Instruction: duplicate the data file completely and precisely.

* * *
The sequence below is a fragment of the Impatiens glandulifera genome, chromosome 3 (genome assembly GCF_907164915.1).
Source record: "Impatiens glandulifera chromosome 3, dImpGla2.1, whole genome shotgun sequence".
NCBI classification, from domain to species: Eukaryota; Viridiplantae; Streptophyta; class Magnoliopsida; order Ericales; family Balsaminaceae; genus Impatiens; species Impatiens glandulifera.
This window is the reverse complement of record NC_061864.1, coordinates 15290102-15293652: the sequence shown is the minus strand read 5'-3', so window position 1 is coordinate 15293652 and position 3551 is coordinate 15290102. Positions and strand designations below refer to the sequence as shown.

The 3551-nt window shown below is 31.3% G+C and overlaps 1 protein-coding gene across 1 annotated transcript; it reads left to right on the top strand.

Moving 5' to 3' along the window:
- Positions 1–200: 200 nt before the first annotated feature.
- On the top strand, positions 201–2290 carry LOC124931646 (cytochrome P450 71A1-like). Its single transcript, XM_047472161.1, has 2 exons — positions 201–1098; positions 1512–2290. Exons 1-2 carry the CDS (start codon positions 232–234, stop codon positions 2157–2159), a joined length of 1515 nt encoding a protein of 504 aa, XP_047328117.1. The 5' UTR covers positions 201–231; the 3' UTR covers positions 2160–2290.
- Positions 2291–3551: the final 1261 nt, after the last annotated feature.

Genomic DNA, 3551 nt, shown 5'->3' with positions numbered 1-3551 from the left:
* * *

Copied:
The sequence below is a fragment of the Impatiens glandulifera genome, chromosome 3 (genome assembly GCF_907164915.1).
Source record: "Impatiens glandulifera chromosome 3, dImpGla2.1, whole genome shotgun sequence".
NCBI classification, from domain to species: Eukaryota; Viridiplantae; Streptophyta; class Magnoliopsida; order Ericales; family Balsaminaceae; genus Impatiens; species Impatiens glandulifera.
This window is the reverse complement of record NC_061864.1, coordinates 15290102-15293652: the sequence shown is the minus strand read 5'-3', so window position 1 is coordinate 15293652 and position 3551 is coordinate 15290102. Positions and strand designations below refer to the sequence as shown.

The 3551-nt window shown below is 31.3% G+C and overlaps 1 protein-coding gene across 1 annotated transcript; it reads left to right on the top strand.

Moving 5' to 3' along the window:
- Positions 1–200: 200 nt before the first annotated feature.
- On the top strand, positions 201–2290 carry LOC124931646 (cytochrome P450 71A1-like). Its single transcript, XM_047472161.1, has 2 exons — positions 201–1098; positions 1512–2290. Exons 1-2 carry the CDS (start codon positions 232–234, stop codon positions 2157–2159), a joined length of 1515 nt encoding a protein of 504 aa, XP_047328117.1. The 5' UTR covers positions 201–231; the 3' UTR covers positions 2160–2290.
- Positions 2291–3551: the final 1261 nt, after the last annotated feature.

Genomic DNA, 3551 nt, shown 5'->3' with positions numbered 1-3551 from the left: